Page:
Employers often face a quandary when asked by a state employment security commission for the reasons why an employee was terminated. The employer may have agreed to let the employee collect unemployment benefits, or otherwise does not want to provide an accurate version of the termination events out of concern that it will result in a disqualification of benefits. The employer either fails to respond to the ESC, or provides incomplete or inadequate information. State laws have always required employers to provide accurate responses to such questions, but a little-known recent change to federal law makes this requirement even more crucial.
The Trade Adjustment Assistance Act of 2011 provided certain federal subsidies for states to retrain and provide extended benefits to workers who are displaced due to foreign competition. One provision of this Act requires states receiving such subsidies to amend their unemployment insurance laws to try to cut down on awards of benefits to unqualified persons, whether or not those persons lost their jobs as a result of foreign trade.
These provisions have been incorporated into state law, and provide that employers’ accounts shall be assessed for otherwise non-chargeable unemployment claims if they fail to adequately and timely respond to an individual ESC inquiry, or more broadly fall into a pattern of late responses. This could result in substantially higher experience ratings and unemployment insurance premiums.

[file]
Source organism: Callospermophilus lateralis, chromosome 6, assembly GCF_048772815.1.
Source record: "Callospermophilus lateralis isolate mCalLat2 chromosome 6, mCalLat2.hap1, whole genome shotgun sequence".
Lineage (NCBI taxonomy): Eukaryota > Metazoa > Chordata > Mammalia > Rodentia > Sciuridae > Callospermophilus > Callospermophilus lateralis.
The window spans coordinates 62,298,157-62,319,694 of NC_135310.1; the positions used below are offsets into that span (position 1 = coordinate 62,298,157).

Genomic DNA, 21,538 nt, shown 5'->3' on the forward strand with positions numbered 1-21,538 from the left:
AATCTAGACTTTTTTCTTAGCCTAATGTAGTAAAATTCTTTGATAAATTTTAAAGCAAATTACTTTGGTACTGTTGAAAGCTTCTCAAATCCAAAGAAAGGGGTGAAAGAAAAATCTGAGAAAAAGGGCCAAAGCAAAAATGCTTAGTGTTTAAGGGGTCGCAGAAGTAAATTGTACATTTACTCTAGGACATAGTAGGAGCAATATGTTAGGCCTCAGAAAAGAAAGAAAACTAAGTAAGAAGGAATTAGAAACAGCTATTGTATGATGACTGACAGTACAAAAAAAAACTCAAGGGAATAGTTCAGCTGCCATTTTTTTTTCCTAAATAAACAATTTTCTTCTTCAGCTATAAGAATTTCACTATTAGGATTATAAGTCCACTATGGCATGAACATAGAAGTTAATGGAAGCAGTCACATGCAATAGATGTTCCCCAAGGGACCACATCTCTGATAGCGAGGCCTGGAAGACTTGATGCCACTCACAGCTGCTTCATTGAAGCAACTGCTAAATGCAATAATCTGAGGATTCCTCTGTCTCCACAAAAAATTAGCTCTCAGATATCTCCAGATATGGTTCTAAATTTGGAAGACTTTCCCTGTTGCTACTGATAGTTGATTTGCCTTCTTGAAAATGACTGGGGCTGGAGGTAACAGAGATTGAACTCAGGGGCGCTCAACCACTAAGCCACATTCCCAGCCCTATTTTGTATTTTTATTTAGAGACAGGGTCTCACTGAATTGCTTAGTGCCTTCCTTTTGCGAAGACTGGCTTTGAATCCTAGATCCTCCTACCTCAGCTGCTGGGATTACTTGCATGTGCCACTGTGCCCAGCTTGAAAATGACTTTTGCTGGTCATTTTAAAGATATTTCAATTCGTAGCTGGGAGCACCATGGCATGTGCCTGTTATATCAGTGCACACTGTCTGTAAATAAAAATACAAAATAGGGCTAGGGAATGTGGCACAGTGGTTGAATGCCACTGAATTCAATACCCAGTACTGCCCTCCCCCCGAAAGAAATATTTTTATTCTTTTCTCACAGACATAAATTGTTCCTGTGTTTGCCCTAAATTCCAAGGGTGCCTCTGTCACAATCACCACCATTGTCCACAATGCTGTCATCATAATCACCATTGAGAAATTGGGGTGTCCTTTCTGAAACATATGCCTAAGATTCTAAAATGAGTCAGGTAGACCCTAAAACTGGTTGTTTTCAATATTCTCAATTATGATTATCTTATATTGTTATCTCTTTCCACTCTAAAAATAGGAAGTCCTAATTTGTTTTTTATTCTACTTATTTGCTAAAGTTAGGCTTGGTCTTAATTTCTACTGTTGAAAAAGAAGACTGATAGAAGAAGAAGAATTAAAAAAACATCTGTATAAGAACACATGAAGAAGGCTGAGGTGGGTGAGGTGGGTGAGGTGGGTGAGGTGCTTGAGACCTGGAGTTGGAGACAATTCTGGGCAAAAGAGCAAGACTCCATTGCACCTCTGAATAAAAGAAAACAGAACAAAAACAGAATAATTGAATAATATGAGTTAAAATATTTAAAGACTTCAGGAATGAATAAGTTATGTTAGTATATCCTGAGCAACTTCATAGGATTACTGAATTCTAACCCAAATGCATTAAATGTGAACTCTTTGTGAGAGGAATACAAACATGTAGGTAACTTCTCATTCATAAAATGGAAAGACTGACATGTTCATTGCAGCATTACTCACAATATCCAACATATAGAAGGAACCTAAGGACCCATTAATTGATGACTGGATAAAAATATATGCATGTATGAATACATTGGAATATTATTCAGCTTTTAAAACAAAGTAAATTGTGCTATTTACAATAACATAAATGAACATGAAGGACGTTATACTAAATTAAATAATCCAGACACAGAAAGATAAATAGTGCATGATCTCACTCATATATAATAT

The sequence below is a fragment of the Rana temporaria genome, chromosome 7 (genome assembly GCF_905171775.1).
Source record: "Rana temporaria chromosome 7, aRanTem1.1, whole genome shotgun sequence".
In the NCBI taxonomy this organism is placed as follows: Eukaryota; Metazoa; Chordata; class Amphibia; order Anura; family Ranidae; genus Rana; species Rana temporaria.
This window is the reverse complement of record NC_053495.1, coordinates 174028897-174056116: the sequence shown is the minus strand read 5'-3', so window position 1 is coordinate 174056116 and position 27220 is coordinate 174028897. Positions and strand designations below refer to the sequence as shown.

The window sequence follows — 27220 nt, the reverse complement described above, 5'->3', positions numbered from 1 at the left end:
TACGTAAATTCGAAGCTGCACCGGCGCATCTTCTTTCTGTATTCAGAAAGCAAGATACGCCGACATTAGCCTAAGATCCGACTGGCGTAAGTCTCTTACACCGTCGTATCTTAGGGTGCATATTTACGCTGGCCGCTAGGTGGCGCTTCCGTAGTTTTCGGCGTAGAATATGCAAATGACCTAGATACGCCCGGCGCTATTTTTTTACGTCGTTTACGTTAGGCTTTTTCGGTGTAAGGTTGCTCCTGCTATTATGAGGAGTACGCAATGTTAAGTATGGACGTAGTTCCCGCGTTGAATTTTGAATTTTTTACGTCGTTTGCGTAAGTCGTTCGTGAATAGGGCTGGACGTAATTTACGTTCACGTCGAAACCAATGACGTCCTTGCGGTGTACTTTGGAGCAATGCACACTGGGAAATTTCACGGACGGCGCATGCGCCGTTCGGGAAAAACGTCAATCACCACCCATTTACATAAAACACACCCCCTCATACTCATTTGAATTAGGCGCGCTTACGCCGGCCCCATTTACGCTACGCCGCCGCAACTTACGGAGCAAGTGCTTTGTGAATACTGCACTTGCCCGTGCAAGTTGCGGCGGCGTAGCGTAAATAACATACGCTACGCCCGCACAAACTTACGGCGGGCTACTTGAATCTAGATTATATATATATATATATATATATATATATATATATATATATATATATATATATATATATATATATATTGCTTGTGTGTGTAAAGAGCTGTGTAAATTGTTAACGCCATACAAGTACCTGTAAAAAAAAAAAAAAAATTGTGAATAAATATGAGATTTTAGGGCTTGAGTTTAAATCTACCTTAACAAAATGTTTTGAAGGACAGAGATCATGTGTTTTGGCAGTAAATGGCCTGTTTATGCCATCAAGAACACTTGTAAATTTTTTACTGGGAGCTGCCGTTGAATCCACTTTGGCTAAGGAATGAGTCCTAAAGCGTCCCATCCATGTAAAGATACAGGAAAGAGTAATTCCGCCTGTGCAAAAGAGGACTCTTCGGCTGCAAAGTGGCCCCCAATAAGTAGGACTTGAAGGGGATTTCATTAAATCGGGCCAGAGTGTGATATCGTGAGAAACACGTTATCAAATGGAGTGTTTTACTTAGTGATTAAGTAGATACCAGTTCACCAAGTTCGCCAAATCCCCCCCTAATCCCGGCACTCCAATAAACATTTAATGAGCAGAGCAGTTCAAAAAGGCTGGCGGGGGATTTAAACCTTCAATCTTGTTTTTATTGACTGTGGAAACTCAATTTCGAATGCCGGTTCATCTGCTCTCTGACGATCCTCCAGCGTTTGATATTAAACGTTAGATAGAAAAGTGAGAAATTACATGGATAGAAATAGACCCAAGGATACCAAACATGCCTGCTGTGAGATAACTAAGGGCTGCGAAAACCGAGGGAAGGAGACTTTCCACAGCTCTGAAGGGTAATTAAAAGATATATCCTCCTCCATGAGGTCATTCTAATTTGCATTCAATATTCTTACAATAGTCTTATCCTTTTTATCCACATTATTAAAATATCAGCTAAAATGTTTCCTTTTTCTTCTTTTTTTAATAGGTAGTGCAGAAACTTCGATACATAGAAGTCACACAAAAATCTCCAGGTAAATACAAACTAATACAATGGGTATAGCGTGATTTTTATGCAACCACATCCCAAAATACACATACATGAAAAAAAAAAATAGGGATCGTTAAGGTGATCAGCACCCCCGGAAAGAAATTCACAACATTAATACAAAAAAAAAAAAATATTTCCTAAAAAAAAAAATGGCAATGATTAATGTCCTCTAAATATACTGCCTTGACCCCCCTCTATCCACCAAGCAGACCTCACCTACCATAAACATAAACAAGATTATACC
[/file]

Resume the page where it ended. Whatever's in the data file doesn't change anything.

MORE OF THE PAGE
Some states outside of the Carolinas have gone beyond the federal minimums, defining a pattern of non-compliance as little as two late responses, or instituting civil and criminal sanctions for late, untimely or inaccurate responses.
Employers should change their approach to employee requests with respect to unemployment benefits. Departing employees should be told that the ESC and not the employer makes the benefits eligibility determination. The employer will provide a fair and accurate description of the reasons for the separation from employment. At most, the employer could agree not to appeal the ESC’s decision to award unemployment benefits. Employers seeking to help departing employees should not inadvertently allow these attempts to result in a violation of the law.